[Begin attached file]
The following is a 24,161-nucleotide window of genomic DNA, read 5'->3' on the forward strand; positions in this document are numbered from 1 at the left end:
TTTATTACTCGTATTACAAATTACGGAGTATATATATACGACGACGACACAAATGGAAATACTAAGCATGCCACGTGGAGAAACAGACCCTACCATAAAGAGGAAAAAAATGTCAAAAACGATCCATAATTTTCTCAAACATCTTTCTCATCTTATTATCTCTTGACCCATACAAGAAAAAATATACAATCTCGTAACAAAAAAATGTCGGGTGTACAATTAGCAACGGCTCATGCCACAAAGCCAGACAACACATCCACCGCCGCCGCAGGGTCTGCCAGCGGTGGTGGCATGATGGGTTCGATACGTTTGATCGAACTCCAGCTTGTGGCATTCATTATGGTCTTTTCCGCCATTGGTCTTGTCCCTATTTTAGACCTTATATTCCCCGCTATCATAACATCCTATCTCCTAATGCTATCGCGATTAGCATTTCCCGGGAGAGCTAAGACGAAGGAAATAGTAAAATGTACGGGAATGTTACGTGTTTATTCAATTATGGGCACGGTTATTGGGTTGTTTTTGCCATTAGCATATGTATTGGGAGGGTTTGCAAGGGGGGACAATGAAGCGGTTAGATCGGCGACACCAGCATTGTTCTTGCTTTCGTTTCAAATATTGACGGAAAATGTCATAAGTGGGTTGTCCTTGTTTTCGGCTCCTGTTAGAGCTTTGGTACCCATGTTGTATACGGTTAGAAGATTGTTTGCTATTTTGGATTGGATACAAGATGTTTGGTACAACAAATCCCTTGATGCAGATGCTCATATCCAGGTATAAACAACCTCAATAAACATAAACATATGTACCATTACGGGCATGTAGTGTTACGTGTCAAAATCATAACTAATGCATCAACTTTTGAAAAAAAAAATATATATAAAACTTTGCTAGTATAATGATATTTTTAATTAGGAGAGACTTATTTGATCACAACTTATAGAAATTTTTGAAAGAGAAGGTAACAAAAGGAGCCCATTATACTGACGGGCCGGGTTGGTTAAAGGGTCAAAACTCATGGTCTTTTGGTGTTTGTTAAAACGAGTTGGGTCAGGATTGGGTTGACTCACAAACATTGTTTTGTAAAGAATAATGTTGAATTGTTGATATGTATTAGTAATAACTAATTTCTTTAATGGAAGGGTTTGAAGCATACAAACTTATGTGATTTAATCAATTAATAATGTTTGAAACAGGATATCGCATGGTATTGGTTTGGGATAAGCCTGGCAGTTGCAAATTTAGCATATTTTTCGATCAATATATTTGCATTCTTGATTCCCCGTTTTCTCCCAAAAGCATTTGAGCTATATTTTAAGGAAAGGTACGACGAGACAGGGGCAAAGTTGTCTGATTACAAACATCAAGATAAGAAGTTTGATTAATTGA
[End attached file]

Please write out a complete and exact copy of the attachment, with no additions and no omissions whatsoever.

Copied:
The following is a 24,161-nucleotide window of genomic DNA, read 5'->3' on the forward strand; positions in this document are numbered from 1 at the left end:
TTTATTACTCGTATTACAAATTACGGAGTATATATATACGACGACGACACAAATGGAAATACTAAGCATGCCACGTGGAGAAACAGACCCTACCATAAAGAGGAAAAAAATGTCAAAAACGATCCATAATTTTCTCAAACATCTTTCTCATCTTATTATCTCTTGACCCATACAAGAAAAAATATACAATCTCGTAACAAAAAAATGTCGGGTGTACAATTAGCAACGGCTCATGCCACAAAGCCAGACAACACATCCACCGCCGCCGCAGGGTCTGCCAGCGGTGGTGGCATGATGGGTTCGATACGTTTGATCGAACTCCAGCTTGTGGCATTCATTATGGTCTTTTCCGCCATTGGTCTTGTCCCTATTTTAGACCTTATATTCCCCGCTATCATAACATCCTATCTCCTAATGCTATCGCGATTAGCATTTCCCGGGAGAGCTAAGACGAAGGAAATAGTAAAATGTACGGGAATGTTACGTGTTTATTCAATTATGGGCACGGTTATTGGGTTGTTTTTGCCATTAGCATATGTATTGGGAGGGTTTGCAAGGGGGGACAATGAAGCGGTTAGATCGGCGACACCAGCATTGTTCTTGCTTTCGTTTCAAATATTGACGGAAAATGTCATAAGTGGGTTGTCCTTGTTTTCGGCTCCTGTTAGAGCTTTGGTACCCATGTTGTATACGGTTAGAAGATTGTTTGCTATTTTGGATTGGATACAAGATGTTTGGTACAACAAATCCCTTGATGCAGATGCTCATATCCAGGTATAAACAACCTCAATAAACATAAACATATGTACCATTACGGGCATGTAGTGTTACGTGTCAAAATCATAACTAATGCATCAACTTTTGAAAAAAAAAATATATATAAAACTTTGCTAGTATAATGATATTTTTAATTAGGAGAGACTTATTTGATCACAACTTATAGAAATTTTTGAAAGAGAAGGTAACAAAAGGAGCCCATTATACTGACGGGCCGGGTTGGTTAAAGGGTCAAAACTCATGGTCTTTTGGTGTTTGTTAAAACGAGTTGGGTCAGGATTGGGTTGACTCACAAACATTGTTTTGTAAAGAATAATGTTGAATTGTTGATATGTATTAGTAATAACTAATTTCTTTAATGGAAGGGTTTGAAGCATACAAACTTATGTGATTTAATCAATTAATAATGTTTGAAACAGGATATCGCATGGTATTGGTTTGGGATAAGCCTGGCAGTTGCAAATTTAGCATATTTTTCGATCAATATATTTGCATTCTTGATTCCCCGTTTTCTCCCAAAAGCATTTGAGCTATATTTTAAGGAAAGGTACGACGAGACAGGGGCAAAGTTGTCTGATTACAAACATCAAGATAAGAAGTTTGATTAATTGA